Puerto Rico Borrowing Measure Would Repay $2 Billion to GDB

Puerto Rico lawmakers are working on a plan to allow the island’s Infrastructure Financing Authority to sell as much as $2.2 billion of bonds backed by petroleum-tax revenue to repay loans to the Government Development Bank.

The bill would transfer revenue from tax increases implemented last year on petroleum products to the Infrastructure agency, called Prifa, from the Highways & Transportation Authority. Prifa, which has sold bonds backed by rum-tax revenue, would issue debt secured by the petroleum-tax receipts, General Assembly Representative Rafael “Tatito” Hernandez said in a telephone interview from the island.

Prifa would take on the loans the highway agency owes the GDB, and repay them with the bond proceeds. The Development Bank lends cash to the commonwealth and its agencies to help balance budgets. As the struggling island tries to revive its economy, repaying the GDB and increasing its available funds is a priority for the self-governing U.S. territory, Hernandez said.

“If we have a healthy GDB, then we have a healthy government,” said Hernandez, who chairs the island’s House Treasury Committee.

Safeguard Move

The bill is a proposal from Governor Alejandro Garcia Padilla, Hernandez said. It’s a move by Puerto Rico to safeguard its direct debt and strengthen the GDB’s balance sheet. The three largest rating companies cut Puerto Rico to junk in February. The commonwealth and its agencies owe $73 billion, making the island the third-largest municipal debtor, behind California and New York. Its bonds are tax-exempt nationwide.

The island’s economy has struggled to expand since 2006 and its population has declined for eight straight years as residents leave for the U.S. mainland, according to Census data.

The proposal would also help shield the GDB from a debt-restructuring law passed last month, which allows certain public corporations to reduce their obligations by negotiating with lenders, including the Development Bank.

The highway authority, which oversees most of the island’s roads and bridges, can still restructure its $4.6 billion of bonds under the law passed in June, although there are no plans to do so, the GDB said in a July 17 conference call with investors. Prifa, like the commonwealth’s general obligations and sales-tax bonds, is exempt from the debt-restructuring law, boosting the GDB’s chance of repayment.

Class Distinction

“It does appear that the intent of the bill is to isolate the GDB from the impact of any impairment on the Highways & Transportation Authority loan, which could threaten the bank’s solvency,” Robert Donahue, a managing director at Concord, Massachusetts-based Municipal Market Advisors, wrote in an e-mail. “Existing Highways & Transportation Authority bondholders should be concerned that the commonwealth has taken an action that appears to disadvantage one class over another.”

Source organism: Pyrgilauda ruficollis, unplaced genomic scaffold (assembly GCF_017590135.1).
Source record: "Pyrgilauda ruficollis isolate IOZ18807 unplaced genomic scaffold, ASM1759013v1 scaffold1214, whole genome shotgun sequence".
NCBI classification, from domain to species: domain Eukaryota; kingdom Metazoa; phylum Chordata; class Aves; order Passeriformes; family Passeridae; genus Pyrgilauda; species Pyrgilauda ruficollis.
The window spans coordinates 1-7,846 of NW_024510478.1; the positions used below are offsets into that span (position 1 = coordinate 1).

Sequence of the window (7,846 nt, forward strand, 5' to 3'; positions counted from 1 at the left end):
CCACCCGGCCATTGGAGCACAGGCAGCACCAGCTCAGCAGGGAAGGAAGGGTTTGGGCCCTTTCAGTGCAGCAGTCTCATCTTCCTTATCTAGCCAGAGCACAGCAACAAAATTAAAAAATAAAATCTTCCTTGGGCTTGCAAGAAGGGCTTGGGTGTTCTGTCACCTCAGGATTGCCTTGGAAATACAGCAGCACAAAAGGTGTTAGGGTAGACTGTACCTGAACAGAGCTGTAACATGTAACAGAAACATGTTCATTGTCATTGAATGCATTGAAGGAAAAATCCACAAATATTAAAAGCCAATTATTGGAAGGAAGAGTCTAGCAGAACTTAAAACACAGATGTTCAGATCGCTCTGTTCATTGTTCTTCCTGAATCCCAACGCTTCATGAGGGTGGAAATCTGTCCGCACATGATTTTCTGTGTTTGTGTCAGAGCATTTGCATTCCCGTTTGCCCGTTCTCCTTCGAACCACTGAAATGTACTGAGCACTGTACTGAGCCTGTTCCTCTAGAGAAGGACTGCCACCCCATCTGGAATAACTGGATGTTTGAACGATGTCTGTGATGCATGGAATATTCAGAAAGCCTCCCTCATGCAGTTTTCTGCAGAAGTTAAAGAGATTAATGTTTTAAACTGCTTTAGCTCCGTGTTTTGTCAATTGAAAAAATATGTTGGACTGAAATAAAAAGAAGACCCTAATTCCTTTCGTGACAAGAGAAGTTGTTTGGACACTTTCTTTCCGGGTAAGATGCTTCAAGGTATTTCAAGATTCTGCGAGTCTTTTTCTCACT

While investors holding highway bonds wouldn’t have access to the new petroleum revenue, the bigger stress to those securities is the highway agency’s ability to restructure its obligations, Horacio Aldrete, a Standard & Poor’s analyst, said in an interview. Prifa last sold bonds in 2010, according to the GDB.

“The main factor when it comes to the highway authority debt at this point is not as much the actual revenue flowing into the various funds for repayment, but the fact that there’s a likelihood that they could file or seek relief under the recently approved law,” Aldrete said.

New Credit

A bond sale backed by petroleum-tax revenue would be a new credit for the island. Moody’s Investors Service rates Prifa’s rum-tax bonds B3, six levels below investment grade. It grades the roadway authority one step lower at Caa1.

S&P rates the rum-tax bonds BB, two steps below investment grade. It rates the Highways & Transportation Authority three steps lower at B.

The bill revises a plan from last year to repay the Highways & Transportation Authority’s GDB loans. Lawmakers in 2013 increased the levy on petroleum products to $9.25 per barrel from $3 and transfered cigarette taxes to the roadway authority so it would be able to issue debt to repay the GDB.

The GDB is working with the highways authority to make the agency “financially self-sufficient” without using the debt-restructuring law, the bank said in an e-mailed statement.

Prices on Puerto Rico securities fell to record lows after the debt-restructuring law was proposed June 25. Since then, hedge funds and nontraditional buyers of munis have bought the debt, driving prices back to pre-June 25 levels.

Debt sold by the commonwealth and its agencies has earned 3.8 percent through July 23, down from a 10.7 percent year-to-date advance on May 30, according to S&P Dow Jones Indices. The entire municipal market has gained 6.4 percent this year.

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